Mental health experts are warning a new classification of eating disorder is emerging as more Australians cut out food groups and fixate on their diet in the name of "clean" eating.
Orthorexia nervosa, a term coined by an American doctor in the late 1990s, describes when a person becomes unhealthily obsessed with righteous eating, the purity or quality of food, to an extent their physical or mental health suffers.
Cutting out fats, sugars, carbs and processed food were common hallmarks of modern diet doctrines.
Butterfly Foundation chief executive Christine Morgan said obsessive eating could be easily hidden and even enabled in the current age where #cleaneating, #sugarfree and #lowcarb posts cluttered the online world.
Ms Morgan said there was typically two ways orthorexia took hold.
"It can be a case of choosing to adopt what you think is a healthy lifestyle and then becoming focused in on it to the exclusion of all else," she said.
"But it can also, for someone with an eating disorder like anorexia nervosa, become a banner under which you hide the fact you are actually restricting food and cutting out food groups."
Ms Morgan said the recent wellness boom and torrent of "health" advice meant food and exercise assumed a focus that was disproportionate to other things in life.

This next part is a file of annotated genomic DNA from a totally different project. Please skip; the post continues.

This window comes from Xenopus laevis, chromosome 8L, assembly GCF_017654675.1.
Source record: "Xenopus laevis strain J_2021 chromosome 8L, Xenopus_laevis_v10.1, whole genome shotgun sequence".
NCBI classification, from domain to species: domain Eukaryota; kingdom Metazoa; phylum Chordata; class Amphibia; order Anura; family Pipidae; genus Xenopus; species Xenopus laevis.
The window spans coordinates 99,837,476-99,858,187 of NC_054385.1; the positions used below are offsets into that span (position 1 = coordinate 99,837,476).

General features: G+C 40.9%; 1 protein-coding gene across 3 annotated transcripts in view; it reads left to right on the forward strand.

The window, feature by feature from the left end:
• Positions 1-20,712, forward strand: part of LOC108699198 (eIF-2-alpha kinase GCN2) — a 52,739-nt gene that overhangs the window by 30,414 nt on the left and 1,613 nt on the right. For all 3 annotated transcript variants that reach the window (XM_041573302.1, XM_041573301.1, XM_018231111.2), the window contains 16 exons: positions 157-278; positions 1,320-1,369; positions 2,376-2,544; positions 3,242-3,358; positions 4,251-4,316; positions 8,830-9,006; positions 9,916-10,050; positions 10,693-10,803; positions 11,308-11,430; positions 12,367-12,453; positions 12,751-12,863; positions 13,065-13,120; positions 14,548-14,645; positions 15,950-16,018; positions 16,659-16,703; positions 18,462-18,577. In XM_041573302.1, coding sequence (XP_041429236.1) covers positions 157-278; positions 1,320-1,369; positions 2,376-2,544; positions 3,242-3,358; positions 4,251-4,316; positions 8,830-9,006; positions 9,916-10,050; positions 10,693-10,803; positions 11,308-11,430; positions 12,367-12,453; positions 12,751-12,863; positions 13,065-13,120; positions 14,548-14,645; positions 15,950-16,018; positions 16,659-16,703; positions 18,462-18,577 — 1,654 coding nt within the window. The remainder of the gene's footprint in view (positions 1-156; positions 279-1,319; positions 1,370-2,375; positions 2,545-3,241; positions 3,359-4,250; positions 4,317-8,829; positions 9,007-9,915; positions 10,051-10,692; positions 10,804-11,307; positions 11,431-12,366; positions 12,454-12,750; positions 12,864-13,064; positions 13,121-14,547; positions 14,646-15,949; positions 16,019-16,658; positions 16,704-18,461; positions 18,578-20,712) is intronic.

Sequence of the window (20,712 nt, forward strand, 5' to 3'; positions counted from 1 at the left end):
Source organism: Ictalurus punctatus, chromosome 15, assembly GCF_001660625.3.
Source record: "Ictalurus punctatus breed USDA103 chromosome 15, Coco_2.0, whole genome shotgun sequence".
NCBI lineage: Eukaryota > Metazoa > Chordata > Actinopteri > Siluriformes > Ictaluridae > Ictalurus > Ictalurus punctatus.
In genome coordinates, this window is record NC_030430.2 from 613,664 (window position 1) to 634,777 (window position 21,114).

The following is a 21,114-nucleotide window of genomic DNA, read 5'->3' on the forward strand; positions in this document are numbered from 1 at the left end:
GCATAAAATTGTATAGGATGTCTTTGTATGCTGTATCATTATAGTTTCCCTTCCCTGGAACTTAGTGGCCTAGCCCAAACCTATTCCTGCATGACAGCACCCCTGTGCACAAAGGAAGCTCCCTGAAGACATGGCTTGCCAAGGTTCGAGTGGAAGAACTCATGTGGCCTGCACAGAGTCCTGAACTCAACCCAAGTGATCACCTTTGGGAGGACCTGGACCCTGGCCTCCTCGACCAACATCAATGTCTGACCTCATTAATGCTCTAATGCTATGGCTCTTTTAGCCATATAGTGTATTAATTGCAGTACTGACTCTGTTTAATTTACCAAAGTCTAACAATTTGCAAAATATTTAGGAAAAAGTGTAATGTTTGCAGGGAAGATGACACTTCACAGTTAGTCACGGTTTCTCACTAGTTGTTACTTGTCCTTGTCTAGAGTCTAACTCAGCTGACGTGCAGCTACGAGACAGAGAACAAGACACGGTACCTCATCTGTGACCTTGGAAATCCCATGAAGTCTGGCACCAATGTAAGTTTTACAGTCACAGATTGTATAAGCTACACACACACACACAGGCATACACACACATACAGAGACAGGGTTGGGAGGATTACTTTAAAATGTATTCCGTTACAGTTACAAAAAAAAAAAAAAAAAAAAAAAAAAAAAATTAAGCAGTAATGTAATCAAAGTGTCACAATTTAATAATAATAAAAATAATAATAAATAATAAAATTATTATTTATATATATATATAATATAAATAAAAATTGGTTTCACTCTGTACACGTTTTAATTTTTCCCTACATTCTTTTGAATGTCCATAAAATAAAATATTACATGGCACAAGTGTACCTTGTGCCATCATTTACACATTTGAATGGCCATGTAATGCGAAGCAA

"Our obsession for all things food seems entrenched and there are no signs of it abating," she said.
"It is accompanied with a large range of armchair experts. For those with a vulnerability of tipping into an eating disorder, which manifests in very distorted behaviours around eating and exercise, then it is a minefield to navigate through all of that."
Ms Morgan said it was crucial not to ignore early warning signs such as health deterioration, withdrawal from social activities and feelings of anxiety or self-loathing about food or exercise choices.
The Merrymaker Sisters, Emma and Carla Pappas, said prior to their Paleo diet days they both hit "rock-bottom" on a 12-week strict, fat free, sugar free, calorie counting diet.
The girls lost weight so dramatically their menstruation stopped.
"It actually made our bodies start to shut down, we were so thin, so tired, no energy," Emma said. "We were in a bad place."
The former Canberrans, who began a health coaching business while living in the ACT, decided to end their strict Paleo diet after they noticed how fixated they were about their food and felt an overwhelming stress about maintaining control and sticking to it.
In their "darkest" moments they recall withdrawing from activities that might tempt them to stray from the regime.
"Self loathing and negative body images has been something Emma and I have struggled with since ages 11," Carla said.
"The way we were eating and feeling guilty didn't help that. Alleviating the pressure of not eating a certain way or not being strict allowed self love to come back into my life. I was able to focus on loving myself instead of punishing myself for those guilty feelings for 'falling off the wagon.'"
The sisters said changing their mindset about what was important in life was essential as was remembering that healthy came in all shapes and sizes.